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Salford campaigners inspired by 1931 demonstration

Salford Magistrates' Court in Bexley Square
Image caption Bexley Square is home to the former Salford Town Hall, now Salford Magistrates' Court

Campaigners in Salford say they hope a 1931 political protest will inspire people to rise against council cuts.

Salford Against The Cuts (SATC) said it planned to place a plaque on the old town hall to commemorate the Battle of Bexley Square that took place there.

Eighty years ago, people gathered for a protest that turned violent, over the introduction of an enforced means test.

Steve North, of SATC, said that as now, the original demonstration was against "spending cuts from the government".

The Battle of Bexley Square took place on 1 October 1931 and saw up to 10,000 workers turn out to demonstrate against the introduction of the means test.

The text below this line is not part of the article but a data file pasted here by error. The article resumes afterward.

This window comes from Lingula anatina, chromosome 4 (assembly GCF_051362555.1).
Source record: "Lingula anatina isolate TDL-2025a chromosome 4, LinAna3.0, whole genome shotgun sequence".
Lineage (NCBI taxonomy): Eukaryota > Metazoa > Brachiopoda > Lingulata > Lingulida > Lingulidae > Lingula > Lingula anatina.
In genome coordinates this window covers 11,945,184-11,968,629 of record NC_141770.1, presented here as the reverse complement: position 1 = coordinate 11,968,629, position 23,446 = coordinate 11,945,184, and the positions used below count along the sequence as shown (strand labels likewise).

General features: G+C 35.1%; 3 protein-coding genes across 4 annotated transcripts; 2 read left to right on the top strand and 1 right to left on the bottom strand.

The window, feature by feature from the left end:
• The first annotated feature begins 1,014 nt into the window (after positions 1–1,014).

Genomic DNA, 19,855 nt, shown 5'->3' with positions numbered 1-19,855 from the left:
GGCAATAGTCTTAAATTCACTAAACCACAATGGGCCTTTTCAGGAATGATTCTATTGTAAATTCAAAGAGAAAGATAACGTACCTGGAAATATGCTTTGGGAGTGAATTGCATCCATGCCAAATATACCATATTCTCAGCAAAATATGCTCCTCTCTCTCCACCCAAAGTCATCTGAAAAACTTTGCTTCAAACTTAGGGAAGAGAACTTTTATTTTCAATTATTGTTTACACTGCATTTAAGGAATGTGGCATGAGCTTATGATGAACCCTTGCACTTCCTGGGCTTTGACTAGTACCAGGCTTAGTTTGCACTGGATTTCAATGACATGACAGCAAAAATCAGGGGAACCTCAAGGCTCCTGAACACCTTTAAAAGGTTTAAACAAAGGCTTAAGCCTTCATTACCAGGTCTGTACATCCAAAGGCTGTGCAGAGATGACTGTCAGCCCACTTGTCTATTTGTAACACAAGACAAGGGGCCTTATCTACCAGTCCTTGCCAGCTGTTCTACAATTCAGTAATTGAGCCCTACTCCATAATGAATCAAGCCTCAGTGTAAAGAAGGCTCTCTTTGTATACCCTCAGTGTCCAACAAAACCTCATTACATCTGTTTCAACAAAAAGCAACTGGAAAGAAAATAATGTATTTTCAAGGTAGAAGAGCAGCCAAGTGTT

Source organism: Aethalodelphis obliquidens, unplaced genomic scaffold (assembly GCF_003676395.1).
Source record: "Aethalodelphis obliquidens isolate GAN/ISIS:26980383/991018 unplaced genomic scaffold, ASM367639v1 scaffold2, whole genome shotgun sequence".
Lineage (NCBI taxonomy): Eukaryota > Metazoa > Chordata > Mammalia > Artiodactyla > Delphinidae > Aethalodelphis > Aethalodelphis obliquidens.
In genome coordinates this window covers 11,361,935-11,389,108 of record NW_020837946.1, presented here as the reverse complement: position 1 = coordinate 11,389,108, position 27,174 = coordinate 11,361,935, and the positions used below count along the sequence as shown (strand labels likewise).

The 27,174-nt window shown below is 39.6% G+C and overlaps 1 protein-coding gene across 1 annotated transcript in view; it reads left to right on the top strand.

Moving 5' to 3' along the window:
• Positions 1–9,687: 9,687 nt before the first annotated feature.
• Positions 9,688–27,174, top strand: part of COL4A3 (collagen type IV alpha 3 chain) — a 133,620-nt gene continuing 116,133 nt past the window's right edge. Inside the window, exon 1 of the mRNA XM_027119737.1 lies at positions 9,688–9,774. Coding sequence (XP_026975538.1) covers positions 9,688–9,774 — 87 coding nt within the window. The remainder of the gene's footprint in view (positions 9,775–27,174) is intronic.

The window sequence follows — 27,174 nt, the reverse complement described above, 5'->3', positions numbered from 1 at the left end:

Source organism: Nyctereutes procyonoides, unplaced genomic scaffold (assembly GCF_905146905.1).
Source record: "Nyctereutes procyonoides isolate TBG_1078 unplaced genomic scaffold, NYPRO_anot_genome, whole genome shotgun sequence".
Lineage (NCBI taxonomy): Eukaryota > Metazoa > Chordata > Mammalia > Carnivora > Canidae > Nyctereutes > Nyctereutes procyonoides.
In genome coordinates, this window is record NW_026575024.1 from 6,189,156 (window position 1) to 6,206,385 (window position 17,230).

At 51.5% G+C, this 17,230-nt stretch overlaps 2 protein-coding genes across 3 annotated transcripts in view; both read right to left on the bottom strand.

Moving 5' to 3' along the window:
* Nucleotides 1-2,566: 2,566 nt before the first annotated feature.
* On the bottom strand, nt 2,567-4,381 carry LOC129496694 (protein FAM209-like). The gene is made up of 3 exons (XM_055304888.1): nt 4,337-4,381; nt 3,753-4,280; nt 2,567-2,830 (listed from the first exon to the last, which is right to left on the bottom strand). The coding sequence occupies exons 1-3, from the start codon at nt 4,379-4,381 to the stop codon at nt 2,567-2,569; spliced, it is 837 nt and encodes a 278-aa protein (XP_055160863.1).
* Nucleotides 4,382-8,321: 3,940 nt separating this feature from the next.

The test had been introduced by Ramsay MacDonald's coalition government in order to stabilise the British economy, following the 1929 Wall Street crash.

The protest by the Salford branch of the National Unemployed Workers' Movement then was meant to see them hold a march to the town hall in Bexley Square and hand in a petition.

However, when they arrived, they found their way blocked by police and after a stand-off a unit of mounted officers charged into the protesters, causing many serious injuries.

Among those in the crowd were Jimmy Miller, who later changed his name to Ewan MacColl and became a prominent figure in both folk music and politics, and Walter Greenwood, who accounted the day's events in his novel, Love On The Dole.

Mr North said that the strength and spirit of the protesters was "inspiring".

SATC said it hoped to raise the money to pay for the memorial plaque, which has been granted permission by Salford City Council, through public subscription.

It said it expected the plaque to cost about £500.

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